"Anything that protects students and families should be applauded," West said. She added that the school system already provides vaccinations for students through the county's health center.
A topic of much discussion at yesterday's summit was what circumstances should trigger the closing of schools.
Federal health officials in April gave conflicting guidance to schools with suspected cases, initially recommending that they close for 14 days before judging, based on additional information, that it was enough for infected persons to stay home.
New York had one of the earliest outbreaks this spring and closed 55 schools for as many as seven days, with none experiencing a resurgence of the illness when they reopened. Elsewhere, however, the benefit of closing schools was less apparent.
Meanwhile, the closures presented "tremendous hardships," O'Neill said, both in missed instruction and in added stress for affected families. One school in her district, Rockville High School, closed for three days in early May after one student contracted the flu. "You can't make up that time for students very easily," O'Neill said.
Moderating a panel yesterday that included the video appearances of the governors of Maine, Vermont, Connecticut, Wisconsin and Kansas, Maryland Gov. Martin O'Malley (D) said that he found less than helpful the federal guidance that governments "should consider" closing a school if flu becomes widespread. "We're all considering it," he said tartly.
It now seems clear that closing schools purely to limit the spread of the virus will not be recommended if the communicability becomes no more severe than it is now.
"One of the things I think we learned is that school closure as a means of decreasing transmission will only be effective if we have systems in place to support people doing the right thing," said Richard E. Besser, who was acting head of the Centers for Disease Control and Prevention for the first two months after the emergence of the new virus.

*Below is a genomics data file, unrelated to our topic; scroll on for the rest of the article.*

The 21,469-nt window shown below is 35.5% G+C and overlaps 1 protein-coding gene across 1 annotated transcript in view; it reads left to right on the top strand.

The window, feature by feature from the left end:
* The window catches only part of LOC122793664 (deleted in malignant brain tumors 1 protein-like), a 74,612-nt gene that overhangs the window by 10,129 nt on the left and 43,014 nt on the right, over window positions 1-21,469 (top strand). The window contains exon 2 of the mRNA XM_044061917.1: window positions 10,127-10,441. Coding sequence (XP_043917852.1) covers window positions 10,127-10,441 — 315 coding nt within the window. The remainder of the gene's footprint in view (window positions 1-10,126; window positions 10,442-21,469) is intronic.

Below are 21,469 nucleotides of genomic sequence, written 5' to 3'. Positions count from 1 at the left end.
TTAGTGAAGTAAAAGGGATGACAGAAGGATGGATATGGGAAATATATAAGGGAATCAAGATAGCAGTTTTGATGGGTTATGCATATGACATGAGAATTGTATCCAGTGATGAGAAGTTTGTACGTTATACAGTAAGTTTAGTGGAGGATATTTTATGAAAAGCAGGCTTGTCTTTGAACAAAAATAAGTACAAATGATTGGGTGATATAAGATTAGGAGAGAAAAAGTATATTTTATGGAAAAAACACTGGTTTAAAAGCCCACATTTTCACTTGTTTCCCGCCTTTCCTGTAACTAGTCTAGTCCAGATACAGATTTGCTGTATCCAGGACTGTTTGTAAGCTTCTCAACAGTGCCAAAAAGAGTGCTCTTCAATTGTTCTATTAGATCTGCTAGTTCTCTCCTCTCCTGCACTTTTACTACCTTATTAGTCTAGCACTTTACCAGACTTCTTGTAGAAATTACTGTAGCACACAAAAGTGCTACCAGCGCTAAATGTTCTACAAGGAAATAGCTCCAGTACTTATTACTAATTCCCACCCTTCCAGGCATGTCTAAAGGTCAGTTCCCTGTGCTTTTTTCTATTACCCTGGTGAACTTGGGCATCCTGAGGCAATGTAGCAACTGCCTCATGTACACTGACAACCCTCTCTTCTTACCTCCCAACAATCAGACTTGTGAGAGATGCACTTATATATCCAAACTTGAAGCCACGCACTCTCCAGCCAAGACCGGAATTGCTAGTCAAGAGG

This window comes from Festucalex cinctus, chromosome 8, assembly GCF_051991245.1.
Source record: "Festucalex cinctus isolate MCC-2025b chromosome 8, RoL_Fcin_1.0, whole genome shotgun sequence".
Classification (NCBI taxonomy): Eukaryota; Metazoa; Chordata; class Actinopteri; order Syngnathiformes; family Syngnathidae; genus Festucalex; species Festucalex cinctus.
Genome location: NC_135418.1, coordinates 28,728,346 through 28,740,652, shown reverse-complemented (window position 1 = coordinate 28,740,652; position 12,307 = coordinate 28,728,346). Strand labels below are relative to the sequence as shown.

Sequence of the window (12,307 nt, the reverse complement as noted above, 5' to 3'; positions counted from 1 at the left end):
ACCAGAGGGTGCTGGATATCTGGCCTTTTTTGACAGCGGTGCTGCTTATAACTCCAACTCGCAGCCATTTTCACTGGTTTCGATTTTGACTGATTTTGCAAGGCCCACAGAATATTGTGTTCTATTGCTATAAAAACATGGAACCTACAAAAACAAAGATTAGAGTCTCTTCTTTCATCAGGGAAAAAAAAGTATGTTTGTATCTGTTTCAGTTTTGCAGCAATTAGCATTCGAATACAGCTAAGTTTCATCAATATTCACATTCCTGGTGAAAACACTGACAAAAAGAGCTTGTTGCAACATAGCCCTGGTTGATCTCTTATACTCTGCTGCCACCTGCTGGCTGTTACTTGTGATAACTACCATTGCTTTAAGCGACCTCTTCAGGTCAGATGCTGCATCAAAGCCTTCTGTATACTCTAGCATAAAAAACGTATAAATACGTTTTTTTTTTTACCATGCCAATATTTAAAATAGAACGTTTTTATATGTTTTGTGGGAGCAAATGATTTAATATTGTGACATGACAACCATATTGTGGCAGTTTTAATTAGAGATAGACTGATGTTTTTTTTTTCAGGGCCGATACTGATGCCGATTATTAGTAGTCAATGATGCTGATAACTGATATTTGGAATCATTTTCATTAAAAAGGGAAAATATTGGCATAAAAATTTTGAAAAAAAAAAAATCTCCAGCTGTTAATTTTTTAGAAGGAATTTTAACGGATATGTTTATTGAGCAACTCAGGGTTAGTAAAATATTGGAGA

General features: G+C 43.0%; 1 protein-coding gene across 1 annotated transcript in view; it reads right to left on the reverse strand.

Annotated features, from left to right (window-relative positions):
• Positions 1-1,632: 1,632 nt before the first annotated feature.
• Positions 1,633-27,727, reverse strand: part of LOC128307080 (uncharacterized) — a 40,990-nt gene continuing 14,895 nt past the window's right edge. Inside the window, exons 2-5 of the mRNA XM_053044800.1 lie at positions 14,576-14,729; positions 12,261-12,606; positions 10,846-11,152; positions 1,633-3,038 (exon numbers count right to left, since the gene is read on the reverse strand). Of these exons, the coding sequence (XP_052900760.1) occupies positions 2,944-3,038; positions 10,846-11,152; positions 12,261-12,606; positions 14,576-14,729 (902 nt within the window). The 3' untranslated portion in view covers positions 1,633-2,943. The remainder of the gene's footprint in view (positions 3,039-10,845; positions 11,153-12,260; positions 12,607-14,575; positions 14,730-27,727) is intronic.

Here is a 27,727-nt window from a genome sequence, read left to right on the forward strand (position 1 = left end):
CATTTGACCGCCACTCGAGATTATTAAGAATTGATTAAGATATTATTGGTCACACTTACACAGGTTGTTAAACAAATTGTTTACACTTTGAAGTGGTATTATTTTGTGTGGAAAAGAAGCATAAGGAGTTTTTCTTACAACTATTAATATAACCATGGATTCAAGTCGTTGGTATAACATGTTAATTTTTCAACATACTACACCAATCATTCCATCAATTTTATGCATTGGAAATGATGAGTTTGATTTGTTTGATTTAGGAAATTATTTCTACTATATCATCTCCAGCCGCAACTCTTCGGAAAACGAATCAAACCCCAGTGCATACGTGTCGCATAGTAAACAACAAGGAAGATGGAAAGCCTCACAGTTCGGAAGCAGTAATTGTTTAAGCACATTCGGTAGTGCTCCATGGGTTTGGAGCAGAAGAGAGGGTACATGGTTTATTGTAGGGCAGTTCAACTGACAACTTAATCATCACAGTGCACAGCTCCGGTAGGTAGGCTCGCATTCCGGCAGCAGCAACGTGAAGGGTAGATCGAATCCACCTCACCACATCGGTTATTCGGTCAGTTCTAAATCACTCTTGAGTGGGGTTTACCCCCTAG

If parents are unable to stay at home with children and instead leave them in libraries, malls and community centers, where people tend to gather in large numbers, then "you're not really doing anything," he added.
Only if the virus became much more deadly would a strategy of closing schools to promote "social distancing" be strongly recommended, said Thomas R. Frieden, the new CDC director. He told the gathering that "our goals at the moment are fairly straightforward: reduce illness and minimize social disruption."
Why elderly people appear to be largely escaping this flu outbreak is unknown. There is some evidence that older adults may be at least partially immune to this H1N1 strain because of exposure to a distantly related strain earlier in life.
But Anne Schuchat, a CDC physician helping to lead its pandemic response, said that "we are not imagining we'll get 100 percent coverage of any one group" in a vaccination campaign.
Before any vaccine is given to the public, however, it must be proved safe and effective and the proper dose must be determined in tests this summer. People will probably need to get two doses at least several weeks apart to be protected.
The vaccine supply, which could ultimately total between 200 and 300 million doses, will be acquired by the federal government, which will then distribute it to states, territories, cities, tribal governments and federal agencies.
"We may recover some of the costs from private insurers," Sebelius said, but added, "This will be a public effort funded by the federal government."
State and local officials wanted the Obama administration to galvanize elected leaders around the country to prepare for the fall, and praised the participation yesterday of three Cabinet secretaries and five governors and the commitment of federal grants.
"It's one thing to say something. It was another thing to demonstrate it beyond words," said Paul E. Jarris, executive director of the Association of State and Territorial Health Officials, who expected many states now to hold their own summits.
Staff writers Michael D. Shear and Rick Rojas contributed to this report.